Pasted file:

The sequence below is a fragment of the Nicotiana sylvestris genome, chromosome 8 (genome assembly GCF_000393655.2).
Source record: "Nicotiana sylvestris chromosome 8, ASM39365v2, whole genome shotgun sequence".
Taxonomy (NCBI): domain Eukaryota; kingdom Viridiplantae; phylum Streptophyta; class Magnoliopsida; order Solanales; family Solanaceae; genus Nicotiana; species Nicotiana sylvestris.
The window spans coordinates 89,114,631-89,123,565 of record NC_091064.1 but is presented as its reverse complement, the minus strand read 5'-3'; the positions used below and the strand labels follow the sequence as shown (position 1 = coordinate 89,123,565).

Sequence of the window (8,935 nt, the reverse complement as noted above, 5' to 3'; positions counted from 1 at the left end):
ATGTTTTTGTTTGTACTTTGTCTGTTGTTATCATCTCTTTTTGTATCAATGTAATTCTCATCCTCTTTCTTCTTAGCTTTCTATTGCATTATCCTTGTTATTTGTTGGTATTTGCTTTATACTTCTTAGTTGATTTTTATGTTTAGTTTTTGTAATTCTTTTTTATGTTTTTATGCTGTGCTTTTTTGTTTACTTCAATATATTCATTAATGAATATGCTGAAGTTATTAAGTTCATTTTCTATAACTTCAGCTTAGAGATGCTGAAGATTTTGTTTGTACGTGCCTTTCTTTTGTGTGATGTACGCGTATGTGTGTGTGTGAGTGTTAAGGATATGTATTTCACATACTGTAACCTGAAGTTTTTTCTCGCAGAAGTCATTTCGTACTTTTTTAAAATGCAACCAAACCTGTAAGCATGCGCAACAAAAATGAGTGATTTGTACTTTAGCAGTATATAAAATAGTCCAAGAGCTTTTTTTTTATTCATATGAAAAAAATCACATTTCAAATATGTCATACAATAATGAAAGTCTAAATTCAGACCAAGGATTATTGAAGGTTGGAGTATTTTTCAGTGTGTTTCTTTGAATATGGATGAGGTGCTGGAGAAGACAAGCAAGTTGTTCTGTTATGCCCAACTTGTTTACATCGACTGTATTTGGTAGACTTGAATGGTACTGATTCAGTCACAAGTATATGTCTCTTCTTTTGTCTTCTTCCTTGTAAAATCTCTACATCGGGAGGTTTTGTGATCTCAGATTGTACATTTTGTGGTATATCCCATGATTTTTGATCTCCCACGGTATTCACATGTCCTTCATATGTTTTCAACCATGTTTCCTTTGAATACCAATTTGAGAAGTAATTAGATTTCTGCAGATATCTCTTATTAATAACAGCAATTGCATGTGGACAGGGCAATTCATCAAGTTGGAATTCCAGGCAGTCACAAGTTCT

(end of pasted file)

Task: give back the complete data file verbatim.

The sequence below is a fragment of the Nicotiana sylvestris genome, chromosome 8 (genome assembly GCF_000393655.2).
Source record: "Nicotiana sylvestris chromosome 8, ASM39365v2, whole genome shotgun sequence".
Taxonomy (NCBI): domain Eukaryota; kingdom Viridiplantae; phylum Streptophyta; class Magnoliopsida; order Solanales; family Solanaceae; genus Nicotiana; species Nicotiana sylvestris.
The window spans coordinates 89,114,631-89,123,565 of record NC_091064.1 but is presented as its reverse complement, the minus strand read 5'-3'; the positions used below and the strand labels follow the sequence as shown (position 1 = coordinate 89,123,565).

Sequence of the window (8,935 nt, the reverse complement as noted above, 5' to 3'; positions counted from 1 at the left end):
ATGTTTTTGTTTGTACTTTGTCTGTTGTTATCATCTCTTTTTGTATCAATGTAATTCTCATCCTCTTTCTTCTTAGCTTTCTATTGCATTATCCTTGTTATTTGTTGGTATTTGCTTTATACTTCTTAGTTGATTTTTATGTTTAGTTTTTGTAATTCTTTTTTATGTTTTTATGCTGTGCTTTTTTGTTTACTTCAATATATTCATTAATGAATATGCTGAAGTTATTAAGTTCATTTTCTATAACTTCAGCTTAGAGATGCTGAAGATTTTGTTTGTACGTGCCTTTCTTTTGTGTGATGTACGCGTATGTGTGTGTGTGAGTGTTAAGGATATGTATTTCACATACTGTAACCTGAAGTTTTTTCTCGCAGAAGTCATTTCGTACTTTTTTAAAATGCAACCAAACCTGTAAGCATGCGCAACAAAAATGAGTGATTTGTACTTTAGCAGTATATAAAATAGTCCAAGAGCTTTTTTTTTATTCATATGAAAAAAATCACATTTCAAATATGTCATACAATAATGAAAGTCTAAATTCAGACCAAGGATTATTGAAGGTTGGAGTATTTTTCAGTGTGTTTCTTTGAATATGGATGAGGTGCTGGAGAAGACAAGCAAGTTGTTCTGTTATGCCCAACTTGTTTACATCGACTGTATTTGGTAGACTTGAATGGTACTGATTCAGTCACAAGTATATGTCTCTTCTTTTGTCTTCTTCCTTGTAAAATCTCTACATCGGGAGGTTTTGTGATCTCAGATTGTACATTTTGTGGTATATCCCATGATTTTTGATCTCCCACGGTATTCACATGTCCTTCATATGTTTTCAACCATGTTTCCTTTGAATACCAATTTGAGAAGTAATTAGATTTCTGCAGATATCTCTTATTAATAACAGCAATTGCATGTGGACAGGGCAATTCATCAAGTTGGAATTCCAGGCAGTCACAAGTTCT